Trip Start Jun 06, 2006
78Trip End Aug 22, 2006
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We boarded the four-engine prop, Asian Spirit plane with about 30 other passengers mostly Japanese. The pilot revved the motors; we were pushed back, and almost immediately pulled back in again. A moment later the stewardess informed us that there was a mechanical problem and we would have to change planes. Then just as we were standing and gathering our affairs, the pilot informed us that the problem had been resolved and we were to sit back down again. I was a little dubious about the seriousness of the "repair," but not enough to cancel the trip. We took off without incident and some minutes later arrived over Boracay.
To get to Boracay, one actually lands on the neighboring island, in the town of Cataclan. The airstrip is rather short and landing on it requires a rather steep approach, bordering on a dive. It was quite exhilarating. Our luggage was handed off to several porters and we collected a tourist agent to help us navigate our way over to a hotel. We walked a few meters to the motorcycle stand where motorcycle-sidecar taxis waited for us. It cost 70 pesos (about $1.40) per cycle. Tatiana got in one sidecar with me and Fiona went with Marjolaine. The suitcases went in racks on the back of the sidecar. It took about 10 minutes to get over a small mountain and to the boat landing. We passed through villages of houses made of bamboo and matting with grass roofs. Arrived at the landing a sign informed me that it cost 50 pesos per adult and 40 per student to cross to Boracay. I paid, and then I was directed to the fellow at the next desk where I was asked to pay for the boat passage. I asked what I had just paid. It was the environmental tax, came the reply. So I paid again, a little less than a dollar each to board one of the outrigger boats making the short run across the little straight. The boat wasn't using a dock, and the gangway wasn't long enough to reach the beach. So, either we would take our shoes off and wade out, or we could pay one of the young men waiting for opportunity to carry passengers out to the boat on their backs .... We waded. Porters placed our luggage on the roof of the boat. I was concerned that my laptop bag might roll of into the water, so I stood on the gunwales briefly to look at how the luggage was stowed. There was a lip on the roof to prevent things rolling off. As long as the swell wasn't too violent, it would suffice.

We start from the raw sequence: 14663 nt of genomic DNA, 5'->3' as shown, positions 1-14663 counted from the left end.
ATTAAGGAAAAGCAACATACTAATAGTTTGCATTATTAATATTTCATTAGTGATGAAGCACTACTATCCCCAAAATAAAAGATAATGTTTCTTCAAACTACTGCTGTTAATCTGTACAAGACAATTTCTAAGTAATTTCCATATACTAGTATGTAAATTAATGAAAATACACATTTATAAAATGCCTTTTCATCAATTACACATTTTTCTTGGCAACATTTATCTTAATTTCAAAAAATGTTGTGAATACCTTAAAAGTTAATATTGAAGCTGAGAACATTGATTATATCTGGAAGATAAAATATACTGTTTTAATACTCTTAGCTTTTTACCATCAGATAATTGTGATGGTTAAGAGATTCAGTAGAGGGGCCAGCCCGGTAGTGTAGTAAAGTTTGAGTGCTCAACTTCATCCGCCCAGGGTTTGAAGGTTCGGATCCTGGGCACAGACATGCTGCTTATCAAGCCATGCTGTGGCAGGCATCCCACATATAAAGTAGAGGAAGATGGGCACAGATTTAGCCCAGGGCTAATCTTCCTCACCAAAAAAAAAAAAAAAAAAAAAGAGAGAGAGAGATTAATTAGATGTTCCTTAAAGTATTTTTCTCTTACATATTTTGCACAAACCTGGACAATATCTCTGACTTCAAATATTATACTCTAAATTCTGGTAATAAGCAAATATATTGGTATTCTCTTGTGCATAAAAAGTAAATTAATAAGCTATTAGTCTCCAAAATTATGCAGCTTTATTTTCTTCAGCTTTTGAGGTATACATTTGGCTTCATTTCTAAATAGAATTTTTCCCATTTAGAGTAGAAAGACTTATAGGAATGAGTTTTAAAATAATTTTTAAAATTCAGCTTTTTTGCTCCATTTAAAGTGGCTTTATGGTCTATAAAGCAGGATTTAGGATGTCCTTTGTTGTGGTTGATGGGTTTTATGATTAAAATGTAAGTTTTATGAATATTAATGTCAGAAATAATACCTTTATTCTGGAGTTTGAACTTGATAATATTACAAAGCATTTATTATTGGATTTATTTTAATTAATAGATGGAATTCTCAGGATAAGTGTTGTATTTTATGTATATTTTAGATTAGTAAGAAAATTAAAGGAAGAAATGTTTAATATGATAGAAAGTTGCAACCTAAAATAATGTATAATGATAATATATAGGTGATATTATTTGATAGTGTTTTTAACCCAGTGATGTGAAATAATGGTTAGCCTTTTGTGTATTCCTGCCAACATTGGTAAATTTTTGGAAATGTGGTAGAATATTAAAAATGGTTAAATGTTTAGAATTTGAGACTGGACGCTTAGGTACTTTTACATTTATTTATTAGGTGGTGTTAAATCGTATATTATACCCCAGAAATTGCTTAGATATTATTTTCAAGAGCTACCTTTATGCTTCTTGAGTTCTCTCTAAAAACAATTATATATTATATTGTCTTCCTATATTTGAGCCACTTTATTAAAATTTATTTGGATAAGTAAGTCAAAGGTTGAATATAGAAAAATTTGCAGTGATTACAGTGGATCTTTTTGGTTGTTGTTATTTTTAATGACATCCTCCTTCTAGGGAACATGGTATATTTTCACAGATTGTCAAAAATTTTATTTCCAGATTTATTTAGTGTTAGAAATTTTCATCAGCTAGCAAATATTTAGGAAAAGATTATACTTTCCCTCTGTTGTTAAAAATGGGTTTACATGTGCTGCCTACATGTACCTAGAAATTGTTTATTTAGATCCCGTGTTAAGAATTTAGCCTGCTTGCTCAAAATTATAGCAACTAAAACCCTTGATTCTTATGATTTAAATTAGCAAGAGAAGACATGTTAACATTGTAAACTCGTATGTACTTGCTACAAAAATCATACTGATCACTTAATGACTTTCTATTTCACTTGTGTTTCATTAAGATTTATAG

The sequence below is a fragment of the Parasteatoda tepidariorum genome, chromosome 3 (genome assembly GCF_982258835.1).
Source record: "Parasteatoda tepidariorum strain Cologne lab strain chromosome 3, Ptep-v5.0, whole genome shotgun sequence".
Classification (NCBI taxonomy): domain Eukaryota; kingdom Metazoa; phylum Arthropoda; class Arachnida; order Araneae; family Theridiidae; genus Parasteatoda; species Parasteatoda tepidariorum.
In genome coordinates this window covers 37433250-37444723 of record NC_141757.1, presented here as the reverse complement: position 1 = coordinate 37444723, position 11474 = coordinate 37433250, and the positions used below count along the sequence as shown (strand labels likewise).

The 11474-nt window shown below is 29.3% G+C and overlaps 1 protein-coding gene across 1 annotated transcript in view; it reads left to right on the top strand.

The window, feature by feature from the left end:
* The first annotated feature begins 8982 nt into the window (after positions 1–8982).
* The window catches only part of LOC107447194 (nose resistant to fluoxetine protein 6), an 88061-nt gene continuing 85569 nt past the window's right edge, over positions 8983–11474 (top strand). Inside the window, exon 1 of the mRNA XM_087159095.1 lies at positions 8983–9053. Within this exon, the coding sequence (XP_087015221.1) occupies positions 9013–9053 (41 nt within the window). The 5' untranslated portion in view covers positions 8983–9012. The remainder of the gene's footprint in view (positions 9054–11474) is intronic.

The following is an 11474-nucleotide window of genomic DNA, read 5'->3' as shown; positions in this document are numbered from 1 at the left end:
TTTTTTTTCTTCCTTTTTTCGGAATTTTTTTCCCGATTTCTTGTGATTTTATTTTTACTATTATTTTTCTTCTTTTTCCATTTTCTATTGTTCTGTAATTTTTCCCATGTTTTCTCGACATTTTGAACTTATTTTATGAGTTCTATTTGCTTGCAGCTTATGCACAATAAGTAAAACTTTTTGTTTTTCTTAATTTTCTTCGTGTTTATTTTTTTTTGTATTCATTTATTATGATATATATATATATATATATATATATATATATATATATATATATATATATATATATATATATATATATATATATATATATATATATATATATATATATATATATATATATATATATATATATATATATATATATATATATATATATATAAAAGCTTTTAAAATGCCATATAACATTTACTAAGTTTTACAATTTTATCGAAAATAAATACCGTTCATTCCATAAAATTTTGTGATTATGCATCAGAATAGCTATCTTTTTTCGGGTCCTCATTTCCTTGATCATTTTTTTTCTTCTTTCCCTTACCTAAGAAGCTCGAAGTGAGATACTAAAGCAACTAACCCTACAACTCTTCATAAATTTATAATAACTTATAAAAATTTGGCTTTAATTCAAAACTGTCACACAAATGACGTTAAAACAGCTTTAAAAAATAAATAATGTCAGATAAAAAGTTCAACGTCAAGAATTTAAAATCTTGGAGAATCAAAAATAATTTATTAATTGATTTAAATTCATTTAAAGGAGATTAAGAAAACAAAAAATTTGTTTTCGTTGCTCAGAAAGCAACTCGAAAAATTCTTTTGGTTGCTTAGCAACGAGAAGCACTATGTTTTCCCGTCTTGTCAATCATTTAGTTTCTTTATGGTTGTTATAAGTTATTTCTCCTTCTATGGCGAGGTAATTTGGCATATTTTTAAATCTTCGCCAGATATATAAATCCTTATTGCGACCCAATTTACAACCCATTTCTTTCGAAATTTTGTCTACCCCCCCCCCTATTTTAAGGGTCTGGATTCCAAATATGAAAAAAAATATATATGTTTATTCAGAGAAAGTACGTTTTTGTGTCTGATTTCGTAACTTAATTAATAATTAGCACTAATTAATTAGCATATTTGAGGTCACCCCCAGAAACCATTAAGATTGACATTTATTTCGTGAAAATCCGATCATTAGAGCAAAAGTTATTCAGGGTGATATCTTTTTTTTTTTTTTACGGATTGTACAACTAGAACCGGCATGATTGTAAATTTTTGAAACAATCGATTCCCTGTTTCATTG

The wind was high and the water was pretty rough in the middle of the passage, but that stretch didn't last long. We again waded through the water at the landing on a beautiful sandy beach, walked up to the village where we again caught motorcycle side-car taxis to "zone two" where, I had been told, there was a suitable hotel for us. This ride took a little longer, and cost 100 pesos per machine. We finally ended up on a little street where the taxis weren't allowed to go any farther. We pulled the suitcases down the sandy street to the beach area, and were quite near the Lacarmela de Boracay. It turned out they didn't have rooms that suited us. "No problem", said the tourist agent, "you can leave the luggage here and go find something you like."
Marjolaine and the girls stayed in the lobby while the helpful agent and I went to look for other digs. Soon we came to the Boracay Beach Chalets, which was perfect for us. We took two of the air conditioned bungalows one behind the other. From our front porch we have a view of the sea only 25 meters out in front. It is a lovely view through palm trees. This is the monsoon season and there is a steady strong wind blowing and the sky is mostly overcast. Still it is a beautiful setting and very restful. We'll appreciate a two day break here before continuing on to Australia.